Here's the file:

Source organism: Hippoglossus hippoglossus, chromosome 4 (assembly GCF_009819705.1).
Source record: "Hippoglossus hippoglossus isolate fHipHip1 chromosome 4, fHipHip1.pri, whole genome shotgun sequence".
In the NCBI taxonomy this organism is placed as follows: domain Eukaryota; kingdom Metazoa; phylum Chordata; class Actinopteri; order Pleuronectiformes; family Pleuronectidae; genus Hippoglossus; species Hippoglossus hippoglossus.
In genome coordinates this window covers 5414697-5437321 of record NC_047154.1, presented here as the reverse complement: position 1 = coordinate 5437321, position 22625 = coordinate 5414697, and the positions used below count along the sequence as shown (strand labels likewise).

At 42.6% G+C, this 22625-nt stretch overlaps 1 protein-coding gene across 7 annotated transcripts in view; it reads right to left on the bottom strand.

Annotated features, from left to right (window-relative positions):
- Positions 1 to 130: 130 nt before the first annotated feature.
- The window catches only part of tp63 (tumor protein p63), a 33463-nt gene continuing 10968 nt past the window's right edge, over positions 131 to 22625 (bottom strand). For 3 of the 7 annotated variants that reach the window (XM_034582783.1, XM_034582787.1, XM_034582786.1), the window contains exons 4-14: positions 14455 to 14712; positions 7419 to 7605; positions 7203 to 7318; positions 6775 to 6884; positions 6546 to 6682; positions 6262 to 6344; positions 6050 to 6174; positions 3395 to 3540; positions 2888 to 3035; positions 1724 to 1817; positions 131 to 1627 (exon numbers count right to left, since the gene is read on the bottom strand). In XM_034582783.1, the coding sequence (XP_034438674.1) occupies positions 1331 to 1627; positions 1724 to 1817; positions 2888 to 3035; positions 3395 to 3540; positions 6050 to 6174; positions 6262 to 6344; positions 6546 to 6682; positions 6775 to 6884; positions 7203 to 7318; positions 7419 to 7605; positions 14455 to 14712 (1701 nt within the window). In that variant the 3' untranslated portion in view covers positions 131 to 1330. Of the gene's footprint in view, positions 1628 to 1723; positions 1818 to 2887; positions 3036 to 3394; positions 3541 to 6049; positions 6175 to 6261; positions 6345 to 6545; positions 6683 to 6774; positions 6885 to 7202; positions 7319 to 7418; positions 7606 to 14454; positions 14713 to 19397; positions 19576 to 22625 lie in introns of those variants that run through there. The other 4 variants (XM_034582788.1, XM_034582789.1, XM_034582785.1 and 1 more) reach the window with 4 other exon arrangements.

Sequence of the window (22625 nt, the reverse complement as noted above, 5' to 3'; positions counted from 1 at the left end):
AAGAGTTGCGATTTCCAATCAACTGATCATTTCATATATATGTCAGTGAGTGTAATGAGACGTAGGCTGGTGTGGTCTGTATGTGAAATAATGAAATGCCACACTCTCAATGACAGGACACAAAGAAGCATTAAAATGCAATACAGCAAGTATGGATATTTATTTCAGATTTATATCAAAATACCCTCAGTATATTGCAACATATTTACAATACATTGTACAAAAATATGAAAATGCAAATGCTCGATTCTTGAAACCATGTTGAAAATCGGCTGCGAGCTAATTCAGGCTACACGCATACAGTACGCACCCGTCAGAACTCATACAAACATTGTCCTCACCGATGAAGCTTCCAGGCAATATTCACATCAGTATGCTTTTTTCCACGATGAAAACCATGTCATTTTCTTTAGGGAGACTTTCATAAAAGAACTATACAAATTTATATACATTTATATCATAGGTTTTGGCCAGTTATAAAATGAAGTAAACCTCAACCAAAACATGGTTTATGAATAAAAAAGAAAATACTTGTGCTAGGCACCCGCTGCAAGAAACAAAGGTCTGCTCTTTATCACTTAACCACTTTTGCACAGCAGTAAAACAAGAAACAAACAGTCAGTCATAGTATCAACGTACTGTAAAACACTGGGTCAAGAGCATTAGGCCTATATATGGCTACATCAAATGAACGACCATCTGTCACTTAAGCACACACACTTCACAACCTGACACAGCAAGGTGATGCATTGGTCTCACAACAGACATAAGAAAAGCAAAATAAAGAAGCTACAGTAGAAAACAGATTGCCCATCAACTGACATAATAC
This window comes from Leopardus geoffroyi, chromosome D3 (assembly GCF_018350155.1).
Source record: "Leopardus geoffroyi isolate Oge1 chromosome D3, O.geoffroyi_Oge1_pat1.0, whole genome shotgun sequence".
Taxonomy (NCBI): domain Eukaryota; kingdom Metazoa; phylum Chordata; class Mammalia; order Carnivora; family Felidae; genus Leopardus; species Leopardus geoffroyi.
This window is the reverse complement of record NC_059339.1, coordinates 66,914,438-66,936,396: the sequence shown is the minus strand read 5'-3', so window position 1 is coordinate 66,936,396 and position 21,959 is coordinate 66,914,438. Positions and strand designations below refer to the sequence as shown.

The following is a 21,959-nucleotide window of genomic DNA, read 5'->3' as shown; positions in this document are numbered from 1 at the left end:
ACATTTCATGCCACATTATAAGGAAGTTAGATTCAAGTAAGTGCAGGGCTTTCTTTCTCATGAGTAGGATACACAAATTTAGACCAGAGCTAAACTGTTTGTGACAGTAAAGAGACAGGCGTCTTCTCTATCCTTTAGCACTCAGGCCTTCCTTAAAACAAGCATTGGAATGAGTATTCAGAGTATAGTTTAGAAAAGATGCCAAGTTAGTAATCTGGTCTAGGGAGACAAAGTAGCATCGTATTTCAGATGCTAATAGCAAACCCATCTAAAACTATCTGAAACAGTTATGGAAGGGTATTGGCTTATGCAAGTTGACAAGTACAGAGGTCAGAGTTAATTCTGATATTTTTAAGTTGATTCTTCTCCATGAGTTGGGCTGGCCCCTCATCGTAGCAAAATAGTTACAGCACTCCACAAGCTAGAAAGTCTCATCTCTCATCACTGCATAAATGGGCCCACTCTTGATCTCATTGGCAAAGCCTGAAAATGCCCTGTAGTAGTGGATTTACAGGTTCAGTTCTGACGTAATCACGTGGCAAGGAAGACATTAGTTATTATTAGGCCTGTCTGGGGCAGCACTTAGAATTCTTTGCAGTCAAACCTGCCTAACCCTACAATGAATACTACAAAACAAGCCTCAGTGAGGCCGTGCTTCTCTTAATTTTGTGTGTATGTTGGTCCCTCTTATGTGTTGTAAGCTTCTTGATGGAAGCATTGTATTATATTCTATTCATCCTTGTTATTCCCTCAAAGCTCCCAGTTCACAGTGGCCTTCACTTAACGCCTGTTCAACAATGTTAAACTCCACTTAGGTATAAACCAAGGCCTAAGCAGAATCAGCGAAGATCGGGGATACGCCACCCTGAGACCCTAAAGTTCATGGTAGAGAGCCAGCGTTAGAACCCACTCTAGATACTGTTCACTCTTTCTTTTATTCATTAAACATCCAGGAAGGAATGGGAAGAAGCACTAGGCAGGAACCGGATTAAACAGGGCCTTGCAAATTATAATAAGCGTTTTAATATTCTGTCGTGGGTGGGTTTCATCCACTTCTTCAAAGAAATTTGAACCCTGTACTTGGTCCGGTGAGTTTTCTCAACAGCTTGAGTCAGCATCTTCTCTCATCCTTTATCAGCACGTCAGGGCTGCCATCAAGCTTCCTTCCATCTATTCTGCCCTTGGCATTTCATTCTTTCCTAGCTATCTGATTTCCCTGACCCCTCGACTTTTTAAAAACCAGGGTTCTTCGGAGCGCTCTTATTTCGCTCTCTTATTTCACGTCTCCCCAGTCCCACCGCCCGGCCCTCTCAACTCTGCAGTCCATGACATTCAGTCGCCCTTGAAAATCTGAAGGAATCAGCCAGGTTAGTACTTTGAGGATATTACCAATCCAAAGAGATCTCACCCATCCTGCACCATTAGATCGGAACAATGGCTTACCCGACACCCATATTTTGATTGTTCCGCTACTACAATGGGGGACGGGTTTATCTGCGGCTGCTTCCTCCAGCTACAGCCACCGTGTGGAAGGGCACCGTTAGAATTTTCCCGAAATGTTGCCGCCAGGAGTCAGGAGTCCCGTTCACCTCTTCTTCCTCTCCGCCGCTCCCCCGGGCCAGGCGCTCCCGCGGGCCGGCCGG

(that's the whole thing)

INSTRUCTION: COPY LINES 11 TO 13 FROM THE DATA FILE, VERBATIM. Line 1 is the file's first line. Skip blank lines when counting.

This window comes from Leopardus geoffroyi, chromosome D3 (assembly GCF_018350155.1).
Source record: "Leopardus geoffroyi isolate Oge1 chromosome D3, O.geoffroyi_Oge1_pat1.0, whole genome shotgun sequence".
Taxonomy (NCBI): domain Eukaryota; kingdom Metazoa; phylum Chordata; class Mammalia; order Carnivora; family Felidae; genus Leopardus; species Leopardus geoffroyi.